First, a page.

Examining Phronesis Models with Evidence from the Neuroscience of Morality Focusing on Brain Networks

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Abstract

In this paper, I examined whether evidence from the neuroscience of morality supports the standard models of phronesis, i.e., Jubilee and Aretai Centre Models. The standard models explain phronesis as a multifaceted construct based on interaction and coordination among functional components. I reviewed recent neuroscience studies focusing on brain networks associated with morality and their connectivity to examine the validity of the models. Simultaneously, I discussed whether the evidence helps the models address challenges, particularly those from the phronesis eliminativism. Neuroscientific evidence supported the importance of brain networks, i.e., the default mode, salience, and central executive functioning networks, in moral functioning in general. The findings favorably supported the multifaceted and integrative nature of phronesis proposed by the standard models. Finally, I considered how the two models could explain the mechanisms of phronesis more integratively based on neuroscientific findings. At the end of this paper, with the evidence, I proposed several practical ideas to promote the cultivation of phronesis, e.g., the consideration of coordination among components for moral functioning and the use of moral exemplars.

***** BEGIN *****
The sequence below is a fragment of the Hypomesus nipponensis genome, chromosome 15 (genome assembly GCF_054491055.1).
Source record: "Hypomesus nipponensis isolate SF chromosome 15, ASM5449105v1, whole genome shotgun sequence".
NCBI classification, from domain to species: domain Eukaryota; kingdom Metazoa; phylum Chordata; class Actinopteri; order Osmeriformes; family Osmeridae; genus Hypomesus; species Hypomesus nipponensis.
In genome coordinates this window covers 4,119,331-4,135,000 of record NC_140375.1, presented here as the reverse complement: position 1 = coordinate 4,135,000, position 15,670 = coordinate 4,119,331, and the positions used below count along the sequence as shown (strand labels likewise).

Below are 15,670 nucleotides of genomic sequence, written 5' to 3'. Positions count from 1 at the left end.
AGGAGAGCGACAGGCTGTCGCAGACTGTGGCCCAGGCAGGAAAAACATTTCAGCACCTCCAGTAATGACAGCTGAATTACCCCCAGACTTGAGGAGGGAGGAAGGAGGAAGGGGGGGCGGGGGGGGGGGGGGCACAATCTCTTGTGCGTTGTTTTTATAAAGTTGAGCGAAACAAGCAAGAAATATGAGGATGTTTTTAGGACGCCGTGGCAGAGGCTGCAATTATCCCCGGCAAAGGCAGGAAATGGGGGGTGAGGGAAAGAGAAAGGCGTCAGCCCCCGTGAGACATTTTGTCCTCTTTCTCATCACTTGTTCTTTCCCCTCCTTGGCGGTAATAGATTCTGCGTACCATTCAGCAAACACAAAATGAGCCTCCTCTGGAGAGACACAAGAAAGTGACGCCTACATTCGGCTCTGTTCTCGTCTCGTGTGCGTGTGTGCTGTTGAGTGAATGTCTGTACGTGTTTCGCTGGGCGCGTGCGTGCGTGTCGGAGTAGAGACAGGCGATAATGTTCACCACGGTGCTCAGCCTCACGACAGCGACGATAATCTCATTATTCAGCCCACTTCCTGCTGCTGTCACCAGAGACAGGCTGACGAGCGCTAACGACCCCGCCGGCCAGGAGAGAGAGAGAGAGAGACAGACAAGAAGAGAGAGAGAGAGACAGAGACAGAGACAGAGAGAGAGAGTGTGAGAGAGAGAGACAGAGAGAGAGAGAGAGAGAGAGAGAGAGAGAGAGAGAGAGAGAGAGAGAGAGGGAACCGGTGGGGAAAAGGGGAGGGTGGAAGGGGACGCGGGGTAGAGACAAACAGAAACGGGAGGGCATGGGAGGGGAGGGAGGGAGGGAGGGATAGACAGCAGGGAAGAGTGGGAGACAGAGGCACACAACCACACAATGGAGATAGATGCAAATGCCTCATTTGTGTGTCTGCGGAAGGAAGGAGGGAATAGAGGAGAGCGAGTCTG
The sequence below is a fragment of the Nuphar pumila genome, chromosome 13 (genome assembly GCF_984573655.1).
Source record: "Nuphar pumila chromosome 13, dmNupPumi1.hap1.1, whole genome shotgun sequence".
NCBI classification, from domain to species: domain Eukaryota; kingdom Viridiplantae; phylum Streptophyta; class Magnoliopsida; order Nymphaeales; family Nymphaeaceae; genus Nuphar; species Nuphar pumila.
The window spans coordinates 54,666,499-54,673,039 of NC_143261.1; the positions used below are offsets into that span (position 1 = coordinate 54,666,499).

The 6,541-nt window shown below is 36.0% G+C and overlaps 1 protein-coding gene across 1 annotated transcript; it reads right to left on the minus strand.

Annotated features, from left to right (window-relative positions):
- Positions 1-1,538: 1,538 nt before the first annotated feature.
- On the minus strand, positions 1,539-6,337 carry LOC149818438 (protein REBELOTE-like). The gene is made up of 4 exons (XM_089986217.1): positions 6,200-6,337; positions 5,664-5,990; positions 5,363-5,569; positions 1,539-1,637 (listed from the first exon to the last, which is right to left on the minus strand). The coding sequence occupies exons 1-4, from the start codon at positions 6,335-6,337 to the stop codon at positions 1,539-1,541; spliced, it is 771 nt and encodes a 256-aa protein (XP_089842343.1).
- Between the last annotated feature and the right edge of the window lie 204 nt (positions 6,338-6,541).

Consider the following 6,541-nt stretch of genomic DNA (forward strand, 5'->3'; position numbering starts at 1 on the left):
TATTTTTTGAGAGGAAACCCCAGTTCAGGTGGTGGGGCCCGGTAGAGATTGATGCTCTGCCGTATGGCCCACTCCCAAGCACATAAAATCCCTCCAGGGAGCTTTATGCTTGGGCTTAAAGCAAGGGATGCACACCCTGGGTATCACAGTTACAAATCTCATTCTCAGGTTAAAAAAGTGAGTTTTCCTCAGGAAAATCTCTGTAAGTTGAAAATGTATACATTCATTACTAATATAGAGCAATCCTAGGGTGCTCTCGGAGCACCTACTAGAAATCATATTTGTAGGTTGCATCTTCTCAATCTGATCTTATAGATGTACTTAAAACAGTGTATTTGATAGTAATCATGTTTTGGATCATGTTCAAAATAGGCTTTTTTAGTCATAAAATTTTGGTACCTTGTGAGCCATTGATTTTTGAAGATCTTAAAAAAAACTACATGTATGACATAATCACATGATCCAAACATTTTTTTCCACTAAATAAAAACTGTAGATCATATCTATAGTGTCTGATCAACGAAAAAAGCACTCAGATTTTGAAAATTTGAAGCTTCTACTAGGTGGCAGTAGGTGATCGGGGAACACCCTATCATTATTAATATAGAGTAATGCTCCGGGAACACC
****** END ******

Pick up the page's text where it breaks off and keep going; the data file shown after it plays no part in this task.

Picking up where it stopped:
Author's Profile

Hyemin Han
University of Alabama

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